The opinion of the court was delivered by: BY THE COURT; J. CURTIS JOYNER
Plaintiff filed suit against the Pennsylvania Housing Authority (PHA) alleging that his termination as counsel to PHA deprived him of a property interest, violated his First Amendment right to privacy and association, and constituted a state common law claim for wrongful discharge and breach of contract. In an already protracted case, Plaintiff now seeks leave to amend his complaint the day after the discovery period's termination to include a wholly distinct claim. Plaintiff seeks to add the following to the complaint:
During plaintiff's leave of absence, defendant Roxanne Galeota acting in her official capacity removed from plaintiff's work desk a computer disk owned by plaintiff without plaintiff's consent and reviewed same.
Despite repeated due demands, defendants Galeota and PHA refused to return Plaintiff's disk to him.
Defendant's seizure and retention of the computer disk violates plaintiff's rights under the Fourth Amendment to be free of unreasonable search and seizure and under the Fourteenth Amendment to be free of deprivation of property without due process.
As a matter of clarification, it seems that Defendants had requested that Plaintiff remove his personal belongings from the desk before he went on leave. It was after this and during Plaintiff's leave that Defendant Galeota discovered the computer disk. The disk contained both official PHA legal documents authored by Plaintiff as well as a few personal items. Plaintiff claimed the disk as his own and requested its return. PHA refused although they did offer to provide a copy of the disk at Plaintiff's expense. For unknown reasons, Plaintiff found the offer unacceptable and initiated this motion to amend.
Though leave to amend should be freely given in the interest of justice, Fed.R.Civ.P. 15(a), the motion is committed to the district court's sound discretion. Massarsky v. General Motors Corp., 706 F.2d 111, 125 (3d Cir. 1983). The court may deny leave to amend, among other reasons, on the basis of the futility of the amendment. see Foman v. Davis, 371 U.S. 178, 182, 9 L. Ed. 2d 222, 83 S. Ct. 227 (1962) (other reasons include undue delay, bad faith or dilatory motive, and undue prejudice to opposing party); Averbach v. Rival Manufacturing Co., 879 F.2d 1196, 1203 (3d Cir. 1989). An amendment is futile if the amended complaint cannot withstand a motion to dismiss. Massarsky, 706 F.2d at 125; Jablonski v. Pan American World Airways, Inc., 863 F.2d 289, 292 (3d Cir. 1988). Thus, we must consider the proposed amendment's merits before determining whether to grant leave to amend. Ross v. Zavarella, 732 F. Supp. 1306, 1309 (M.D.Pa. 1990); see also Kiser v. General Electric Corp., 831 F.2d 423, 427 (3d Cir. 1987).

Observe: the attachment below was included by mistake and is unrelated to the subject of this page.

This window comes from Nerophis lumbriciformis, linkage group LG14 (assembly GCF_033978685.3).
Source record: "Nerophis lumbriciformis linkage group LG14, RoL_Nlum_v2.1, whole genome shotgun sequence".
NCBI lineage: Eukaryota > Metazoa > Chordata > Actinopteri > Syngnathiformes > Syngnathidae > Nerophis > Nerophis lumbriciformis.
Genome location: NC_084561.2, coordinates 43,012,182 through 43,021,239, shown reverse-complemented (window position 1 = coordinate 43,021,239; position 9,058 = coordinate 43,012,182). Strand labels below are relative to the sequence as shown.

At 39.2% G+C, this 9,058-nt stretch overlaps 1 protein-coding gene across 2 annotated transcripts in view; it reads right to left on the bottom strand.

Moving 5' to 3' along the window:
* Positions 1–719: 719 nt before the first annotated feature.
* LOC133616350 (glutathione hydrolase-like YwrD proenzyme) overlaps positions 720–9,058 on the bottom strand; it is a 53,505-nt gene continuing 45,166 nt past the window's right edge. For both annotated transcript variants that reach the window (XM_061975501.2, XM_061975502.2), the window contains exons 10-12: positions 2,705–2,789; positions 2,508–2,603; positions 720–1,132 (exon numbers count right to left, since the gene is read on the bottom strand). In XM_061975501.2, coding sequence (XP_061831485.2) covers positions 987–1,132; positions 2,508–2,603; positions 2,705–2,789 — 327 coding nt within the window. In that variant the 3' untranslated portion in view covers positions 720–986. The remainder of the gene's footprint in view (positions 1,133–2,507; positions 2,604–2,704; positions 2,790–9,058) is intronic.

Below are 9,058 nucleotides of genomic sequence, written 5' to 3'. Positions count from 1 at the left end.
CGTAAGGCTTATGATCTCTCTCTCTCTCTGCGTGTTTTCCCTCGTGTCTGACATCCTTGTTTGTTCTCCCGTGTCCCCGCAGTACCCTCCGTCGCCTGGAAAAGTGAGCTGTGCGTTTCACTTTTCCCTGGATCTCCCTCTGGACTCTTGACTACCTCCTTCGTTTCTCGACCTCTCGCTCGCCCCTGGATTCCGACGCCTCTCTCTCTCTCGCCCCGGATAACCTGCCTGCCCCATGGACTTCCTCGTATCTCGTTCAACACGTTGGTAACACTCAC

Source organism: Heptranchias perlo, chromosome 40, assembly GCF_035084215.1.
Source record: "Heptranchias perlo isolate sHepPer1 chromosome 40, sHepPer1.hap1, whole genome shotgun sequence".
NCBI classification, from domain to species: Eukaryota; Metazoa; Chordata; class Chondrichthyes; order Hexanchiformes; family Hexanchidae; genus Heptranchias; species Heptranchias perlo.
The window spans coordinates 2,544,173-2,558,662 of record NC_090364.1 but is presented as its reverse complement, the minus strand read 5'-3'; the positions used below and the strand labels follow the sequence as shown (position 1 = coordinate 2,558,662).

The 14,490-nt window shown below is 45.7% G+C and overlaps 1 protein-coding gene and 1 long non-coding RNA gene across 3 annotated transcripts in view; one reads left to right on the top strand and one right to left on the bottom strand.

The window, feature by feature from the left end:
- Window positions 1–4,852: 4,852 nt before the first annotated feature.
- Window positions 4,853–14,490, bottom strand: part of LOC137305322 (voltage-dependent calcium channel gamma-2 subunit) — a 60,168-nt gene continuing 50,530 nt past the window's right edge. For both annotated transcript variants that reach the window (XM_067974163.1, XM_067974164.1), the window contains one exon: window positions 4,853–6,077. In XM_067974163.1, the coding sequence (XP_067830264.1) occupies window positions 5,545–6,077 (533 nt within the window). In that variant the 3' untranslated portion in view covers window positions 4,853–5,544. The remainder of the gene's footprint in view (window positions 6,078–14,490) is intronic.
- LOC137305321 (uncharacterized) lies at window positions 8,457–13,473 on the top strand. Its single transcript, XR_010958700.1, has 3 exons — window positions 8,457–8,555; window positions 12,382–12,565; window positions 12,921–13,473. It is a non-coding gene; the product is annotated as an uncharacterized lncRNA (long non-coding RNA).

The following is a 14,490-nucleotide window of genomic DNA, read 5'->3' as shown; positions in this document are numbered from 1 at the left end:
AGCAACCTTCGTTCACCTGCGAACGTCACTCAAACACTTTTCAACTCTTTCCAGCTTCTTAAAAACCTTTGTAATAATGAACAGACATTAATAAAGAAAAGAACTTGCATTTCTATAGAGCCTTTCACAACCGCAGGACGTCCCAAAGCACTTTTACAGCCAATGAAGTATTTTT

For reasons that follow, we find that the proposed amendment fails to state a claim and is, as a result, futile. We must, therefore, deny Plaintiff's request for leave to amend.
Plaintiff's basis for leave to amend the complaint to include a Fourth Amendment claim is futile because it fails to allege facts sufficient to state a claim under the standard established in O'Connor v. Ortega, 480 U.S. 709, 107 S. Ct. 1492, 94 L. Ed. 2d 714 (1987). There, the Supreme Court outlined the standard for searches and seizures within the workplace.
The Court held that the reasonableness standard rather than the probable cause measure normally associated with law enforcement should govern searches and seizures in the workplace. Id. at 1502. It found that employers most often enter their employees' work area for work-related reasons and not for reasons related to misconduct. Id. at 1500. For example, an employer may need to retrieve a file or report from the office of an employee who is away from the office in order to complete a task. Id. Thus, in order to maintain efficiency and productivity, the Court has granted employers wide latitude to enter employers' offices for work-related, non-investigative reasons. Id. at 1501.
In order to successfully state a claim under the O'Connor standard, Plaintiff must allege sufficient facts to raise issue, first as to whether the search was justified at its inception and, second, whether the search's scope was reasonably related to the circumstances that initiated the search. see Id. Here, however, Plaintiff fails to meet that standard.
Notwithstanding the question of ownership over the disk, Plaintiff does not allege facts that the search at its inception was unreasonable nor does he assert that the search was associated with misconduct. Plaintiff himself acknowledges in his proposed complaint that Galeota acted in her official capacity in retrieving the disk. Galeota merely exercised her discretion in maintaining efficiency and productivity in the workplace. Galeota reasonably located the disk in order to distribute the vacated workload to the remaining attorneys. Additionally, the fact that the Plaintiff was supposed to clear the office of his personal property lends credence to the propriety of Galeota's search, that is, she could only have initiated the search to locate work related material.
Secondly, Plaintiff fatally fails to allege in his proposed amendment that the scope of the search was unreasonable. Even so, the disk contained both PHA and personal documents it is reasonable that Galeota would have viewed Plaintiff's personal material in search of official PHA documents.
Since Plaintiff fails to allege facts sufficient to state a claim under the O'Connor standard, a Fourth Amendment claim in support of his ...